The effect of TIC offences is that the offender would be sentenced for the offences proceeded against him/her but the sentence may be increased in the court’s final sentencing to account for the TIC offences.
The offender in PP v Ang Zhu Ci Joshua faced a total of 127 similar charges for upskirt videos, where he pleaded guilty to 15 charges and applied for the remaining 112 charges to be TIC for sentencing.
The following are possible mitigating factors that could help the offender receive a lighter sentence:
Psychological condition of the offender
There are sentencing considerations for those who are found to have a mental disorder and the manner and extent of the mental disorder’s relevance to the offence committed, amongst other considerations.
If there is evidence that the offender is unable or mostly unable to control or stop himself from committing voyeurism because of his mental disorder for example, then punishment is unlikely to be effective.
In such situations, the offender may be sentenced to a Mandatory Treatment Order to undergo psychiatric treatment at a psychiatric institution, such as the Institute of Mental Health (IMH), for up to 36 months.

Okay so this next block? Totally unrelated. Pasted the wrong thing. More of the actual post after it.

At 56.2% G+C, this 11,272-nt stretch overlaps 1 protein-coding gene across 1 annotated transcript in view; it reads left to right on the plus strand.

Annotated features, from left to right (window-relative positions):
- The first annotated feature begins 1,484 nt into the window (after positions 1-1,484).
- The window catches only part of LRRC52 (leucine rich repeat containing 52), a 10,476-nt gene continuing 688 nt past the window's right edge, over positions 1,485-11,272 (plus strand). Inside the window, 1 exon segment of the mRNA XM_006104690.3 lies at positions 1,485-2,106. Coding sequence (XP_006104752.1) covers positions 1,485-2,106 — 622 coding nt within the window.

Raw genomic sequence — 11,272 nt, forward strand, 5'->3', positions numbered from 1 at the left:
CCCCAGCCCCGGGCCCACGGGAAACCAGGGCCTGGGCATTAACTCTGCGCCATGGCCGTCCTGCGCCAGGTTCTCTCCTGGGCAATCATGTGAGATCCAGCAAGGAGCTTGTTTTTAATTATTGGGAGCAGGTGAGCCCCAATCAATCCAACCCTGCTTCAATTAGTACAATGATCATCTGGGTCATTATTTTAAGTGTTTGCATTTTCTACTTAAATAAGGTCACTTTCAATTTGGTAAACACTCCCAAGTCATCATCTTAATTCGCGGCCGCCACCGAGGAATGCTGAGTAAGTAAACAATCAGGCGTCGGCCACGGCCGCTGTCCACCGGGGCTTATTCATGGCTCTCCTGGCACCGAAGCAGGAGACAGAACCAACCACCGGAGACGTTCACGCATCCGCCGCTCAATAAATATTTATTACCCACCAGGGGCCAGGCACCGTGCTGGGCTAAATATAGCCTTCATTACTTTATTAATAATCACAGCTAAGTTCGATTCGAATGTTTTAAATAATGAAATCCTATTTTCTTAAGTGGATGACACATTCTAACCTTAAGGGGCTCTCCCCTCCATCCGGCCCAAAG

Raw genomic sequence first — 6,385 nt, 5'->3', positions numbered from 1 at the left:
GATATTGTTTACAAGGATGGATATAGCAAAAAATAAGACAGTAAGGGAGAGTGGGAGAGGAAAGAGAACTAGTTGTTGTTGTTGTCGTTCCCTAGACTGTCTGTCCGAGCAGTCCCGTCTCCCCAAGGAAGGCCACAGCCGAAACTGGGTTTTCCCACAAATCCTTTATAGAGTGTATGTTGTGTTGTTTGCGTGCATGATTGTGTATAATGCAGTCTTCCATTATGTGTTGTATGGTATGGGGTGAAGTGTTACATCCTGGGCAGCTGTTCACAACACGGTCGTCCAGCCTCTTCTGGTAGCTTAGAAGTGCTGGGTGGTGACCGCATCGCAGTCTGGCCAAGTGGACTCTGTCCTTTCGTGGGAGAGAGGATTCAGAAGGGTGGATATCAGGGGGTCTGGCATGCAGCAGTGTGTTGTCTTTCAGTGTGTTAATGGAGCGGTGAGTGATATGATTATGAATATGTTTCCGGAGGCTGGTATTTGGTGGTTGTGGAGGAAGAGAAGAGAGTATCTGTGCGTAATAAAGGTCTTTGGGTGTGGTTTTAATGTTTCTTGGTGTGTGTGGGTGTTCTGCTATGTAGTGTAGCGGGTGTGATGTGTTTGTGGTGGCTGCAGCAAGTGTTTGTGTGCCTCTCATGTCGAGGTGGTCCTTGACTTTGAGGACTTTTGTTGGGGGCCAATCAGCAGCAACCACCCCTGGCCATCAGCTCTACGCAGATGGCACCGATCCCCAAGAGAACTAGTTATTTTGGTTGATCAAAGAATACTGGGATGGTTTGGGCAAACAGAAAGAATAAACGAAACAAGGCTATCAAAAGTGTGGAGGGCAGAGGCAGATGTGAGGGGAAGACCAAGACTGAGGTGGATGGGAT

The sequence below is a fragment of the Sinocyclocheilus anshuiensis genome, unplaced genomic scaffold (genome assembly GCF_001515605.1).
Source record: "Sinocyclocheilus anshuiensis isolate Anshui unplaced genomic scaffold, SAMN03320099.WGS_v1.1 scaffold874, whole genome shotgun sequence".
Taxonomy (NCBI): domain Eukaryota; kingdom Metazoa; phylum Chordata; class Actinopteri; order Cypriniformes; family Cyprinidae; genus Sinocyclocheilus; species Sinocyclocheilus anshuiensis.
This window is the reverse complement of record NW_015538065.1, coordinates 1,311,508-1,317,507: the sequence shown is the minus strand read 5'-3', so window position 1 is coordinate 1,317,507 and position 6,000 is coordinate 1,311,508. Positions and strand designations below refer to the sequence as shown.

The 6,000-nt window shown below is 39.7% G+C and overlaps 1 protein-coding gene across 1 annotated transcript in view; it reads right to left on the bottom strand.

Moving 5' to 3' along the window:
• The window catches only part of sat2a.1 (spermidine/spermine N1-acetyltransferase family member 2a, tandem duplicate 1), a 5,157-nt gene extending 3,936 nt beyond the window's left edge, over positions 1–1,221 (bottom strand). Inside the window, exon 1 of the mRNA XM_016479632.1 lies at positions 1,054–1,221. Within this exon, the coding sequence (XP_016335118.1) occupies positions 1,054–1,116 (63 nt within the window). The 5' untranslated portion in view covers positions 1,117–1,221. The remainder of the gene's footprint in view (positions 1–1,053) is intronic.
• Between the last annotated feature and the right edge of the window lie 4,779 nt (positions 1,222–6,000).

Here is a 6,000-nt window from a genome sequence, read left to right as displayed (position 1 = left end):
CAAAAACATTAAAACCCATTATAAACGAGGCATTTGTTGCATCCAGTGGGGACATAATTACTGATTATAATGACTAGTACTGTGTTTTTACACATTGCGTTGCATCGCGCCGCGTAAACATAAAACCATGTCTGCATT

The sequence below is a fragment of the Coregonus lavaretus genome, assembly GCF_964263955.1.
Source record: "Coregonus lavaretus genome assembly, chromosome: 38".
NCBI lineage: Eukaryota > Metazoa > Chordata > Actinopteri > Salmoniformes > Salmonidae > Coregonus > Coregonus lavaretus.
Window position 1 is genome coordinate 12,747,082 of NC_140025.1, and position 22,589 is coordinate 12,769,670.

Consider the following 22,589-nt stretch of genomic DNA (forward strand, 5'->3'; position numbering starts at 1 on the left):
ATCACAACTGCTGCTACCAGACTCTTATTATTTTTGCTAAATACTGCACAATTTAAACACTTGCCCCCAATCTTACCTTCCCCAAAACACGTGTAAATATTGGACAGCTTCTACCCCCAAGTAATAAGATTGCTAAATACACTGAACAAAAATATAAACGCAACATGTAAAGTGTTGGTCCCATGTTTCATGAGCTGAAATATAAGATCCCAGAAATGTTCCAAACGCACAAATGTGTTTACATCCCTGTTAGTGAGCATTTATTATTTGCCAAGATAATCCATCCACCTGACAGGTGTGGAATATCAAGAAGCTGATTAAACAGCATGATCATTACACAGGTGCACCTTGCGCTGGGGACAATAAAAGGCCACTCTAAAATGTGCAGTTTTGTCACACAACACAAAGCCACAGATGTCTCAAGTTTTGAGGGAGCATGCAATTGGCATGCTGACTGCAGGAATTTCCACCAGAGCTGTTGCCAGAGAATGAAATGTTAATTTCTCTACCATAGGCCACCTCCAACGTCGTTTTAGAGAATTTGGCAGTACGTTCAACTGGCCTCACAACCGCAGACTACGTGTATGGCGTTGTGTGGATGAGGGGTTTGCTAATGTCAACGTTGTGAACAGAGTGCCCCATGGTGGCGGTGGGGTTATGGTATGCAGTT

Plea of guilt
A plea of guilt can be taken into consideration when motivated by genuine remorse, contriteness or regret and/or a desire to help the administration of justice. However, it may have no mitigating value if the evidence supports a conviction.
Previous criminal records
A clean record may be effective in showing that what the offender did on certain isolated occasions was totally out of character.
However, a clean record may not have much mitigating value if the offender is convicted of a string of offences committed over a period of time because it means that he had just not been caught earlier.
Will People Convicted of Voyeurism Have a Criminal Record?
Yes, if you are convicted of voyeurism, you will have a criminal record.
However, you might still have the opportunity to have your criminal record treated as spent after a certain period of time. This simply means that your record will be wiped clean. To qualify for having your record spent, you must first meet the following criteria: